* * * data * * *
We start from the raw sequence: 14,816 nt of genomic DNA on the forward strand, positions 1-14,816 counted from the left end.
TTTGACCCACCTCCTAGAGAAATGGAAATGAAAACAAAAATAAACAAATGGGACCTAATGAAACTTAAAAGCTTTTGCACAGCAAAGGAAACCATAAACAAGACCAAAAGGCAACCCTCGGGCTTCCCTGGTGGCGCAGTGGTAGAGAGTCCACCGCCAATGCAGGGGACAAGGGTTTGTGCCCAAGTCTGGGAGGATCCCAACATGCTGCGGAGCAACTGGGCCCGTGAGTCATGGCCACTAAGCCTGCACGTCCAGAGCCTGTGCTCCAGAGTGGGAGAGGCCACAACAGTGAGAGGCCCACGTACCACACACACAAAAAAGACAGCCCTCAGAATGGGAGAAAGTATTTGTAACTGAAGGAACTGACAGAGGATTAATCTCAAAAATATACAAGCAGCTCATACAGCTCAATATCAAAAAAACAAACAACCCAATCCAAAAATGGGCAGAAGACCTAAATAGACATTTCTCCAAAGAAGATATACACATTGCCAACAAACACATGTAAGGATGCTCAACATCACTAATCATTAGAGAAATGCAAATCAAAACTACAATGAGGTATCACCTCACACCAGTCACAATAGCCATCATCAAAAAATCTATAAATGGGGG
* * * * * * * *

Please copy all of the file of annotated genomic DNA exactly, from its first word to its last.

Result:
We start from the raw sequence: 14,816 nt of genomic DNA on the forward strand, positions 1-14,816 counted from the left end.
TTTGACCCACCTCCTAGAGAAATGGAAATGAAAACAAAAATAAACAAATGGGACCTAATGAAACTTAAAAGCTTTTGCACAGCAAAGGAAACCATAAACAAGACCAAAAGGCAACCCTCGGGCTTCCCTGGTGGCGCAGTGGTAGAGAGTCCACCGCCAATGCAGGGGACAAGGGTTTGTGCCCAAGTCTGGGAGGATCCCAACATGCTGCGGAGCAACTGGGCCCGTGAGTCATGGCCACTAAGCCTGCACGTCCAGAGCCTGTGCTCCAGAGTGGGAGAGGCCACAACAGTGAGAGGCCCACGTACCACACACACAAAAAAGACAGCCCTCAGAATGGGAGAAAGTATTTGTAACTGAAGGAACTGACAGAGGATTAATCTCAAAAATATACAAGCAGCTCATACAGCTCAATATCAAAAAAACAAACAACCCAATCCAAAAATGGGCAGAAGACCTAAATAGACATTTCTCCAAAGAAGATATACACATTGCCAACAAACACATGTAAGGATGCTCAACATCACTAATCATTAGAGAAATGCAAATCAAAACTACAATGAGGTATCACCTCACACCAGTCACAATAGCCATCATCAAAAAATCTATAAATGGGGG